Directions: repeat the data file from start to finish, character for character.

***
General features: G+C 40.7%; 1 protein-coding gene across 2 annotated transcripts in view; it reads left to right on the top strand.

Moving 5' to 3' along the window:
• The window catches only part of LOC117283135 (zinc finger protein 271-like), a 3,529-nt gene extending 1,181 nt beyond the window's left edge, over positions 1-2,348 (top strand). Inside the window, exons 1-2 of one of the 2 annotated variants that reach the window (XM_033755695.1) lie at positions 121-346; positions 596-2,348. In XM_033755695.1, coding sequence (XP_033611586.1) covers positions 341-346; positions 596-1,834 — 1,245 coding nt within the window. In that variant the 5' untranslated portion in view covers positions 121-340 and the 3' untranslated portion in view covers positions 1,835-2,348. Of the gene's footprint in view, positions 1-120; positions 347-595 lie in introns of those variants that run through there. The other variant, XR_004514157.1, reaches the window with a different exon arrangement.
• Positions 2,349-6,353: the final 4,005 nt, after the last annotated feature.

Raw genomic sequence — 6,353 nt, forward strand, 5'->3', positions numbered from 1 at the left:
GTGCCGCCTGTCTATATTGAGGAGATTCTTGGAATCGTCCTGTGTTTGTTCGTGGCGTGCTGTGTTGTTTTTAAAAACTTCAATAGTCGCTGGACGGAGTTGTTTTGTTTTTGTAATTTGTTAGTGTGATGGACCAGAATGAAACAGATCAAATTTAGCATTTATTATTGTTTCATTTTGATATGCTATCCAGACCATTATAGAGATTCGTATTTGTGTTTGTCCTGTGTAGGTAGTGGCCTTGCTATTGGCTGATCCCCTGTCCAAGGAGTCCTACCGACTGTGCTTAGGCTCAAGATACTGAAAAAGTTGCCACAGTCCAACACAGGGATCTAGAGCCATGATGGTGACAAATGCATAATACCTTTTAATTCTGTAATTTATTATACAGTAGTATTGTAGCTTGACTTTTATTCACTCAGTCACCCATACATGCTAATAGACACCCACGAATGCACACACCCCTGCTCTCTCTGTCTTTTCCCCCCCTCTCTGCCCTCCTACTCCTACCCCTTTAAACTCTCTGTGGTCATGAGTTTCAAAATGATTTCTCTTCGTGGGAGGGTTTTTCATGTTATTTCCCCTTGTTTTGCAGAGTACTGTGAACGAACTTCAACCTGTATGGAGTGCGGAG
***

General features: G+C 40.7%; 1 protein-coding gene across 2 annotated transcripts in view; it reads left to right on the top strand.

Moving 5' to 3' along the window:
• The window catches only part of LOC117283135 (zinc finger protein 271-like), a 3,529-nt gene extending 1,181 nt beyond the window's left edge, over positions 1-2,348 (top strand). Inside the window, exons 1-2 of one of the 2 annotated variants that reach the window (XM_033755695.1) lie at positions 121-346; positions 596-2,348. In XM_033755695.1, coding sequence (XP_033611586.1) covers positions 341-346; positions 596-1,834 — 1,245 coding nt within the window. In that variant the 5' untranslated portion in view covers positions 121-340 and the 3' untranslated portion in view covers positions 1,835-2,348. Of the gene's footprint in view, positions 1-120; positions 347-595 lie in introns of those variants that run through there. The other variant, XR_004514157.1, reaches the window with a different exon arrangement.
• Positions 2,349-6,353: the final 4,005 nt, after the last annotated feature.

Raw genomic sequence — 6,353 nt, forward strand, 5'->3', positions numbered from 1 at the left:
GTGCCGCCTGTCTATATTGAGGAGATTCTTGGAATCGTCCTGTGTTTGTTCGTGGCGTGCTGTGTTGTTTTTAAAAACTTCAATAGTCGCTGGACGGAGTTGTTTTGTTTTTGTAATTTGTTAGTGTGATGGACCAGAATGAAACAGATCAAATTTAGCATTTATTATTGTTTCATTTTGATATGCTATCCAGACCATTATAGAGATTCGTATTTGTGTTTGTCCTGTGTAGGTAGTGGCCTTGCTATTGGCTGATCCCCTGTCCAAGGAGTCCTACCGACTGTGCTTAGGCTCAAGATACTGAAAAAGTTGCCACAGTCCAACACAGGGATCTAGAGCCATGATGGTGACAAATGCATAATACCTTTTAATTCTGTAATTTATTATACAGTAGTATTGTAGCTTGACTTTTATTCACTCAGTCACCCATACATGCTAATAGACACCCACGAATGCACACACCCCTGCTCTCTCTGTCTTTTCCCCCCCTCTCTGCCCTCCTACTCCTACCCCTTTAAACTCTCTGTGGTCATGAGTTTCAAAATGATTTCTCTTCGTGGGAGGGTTTTTCATGTTATTTCCCCTTGTTTTGCAGAGTACTGTGAACGAACTTCAACCTGTATGGAGTGCGGAG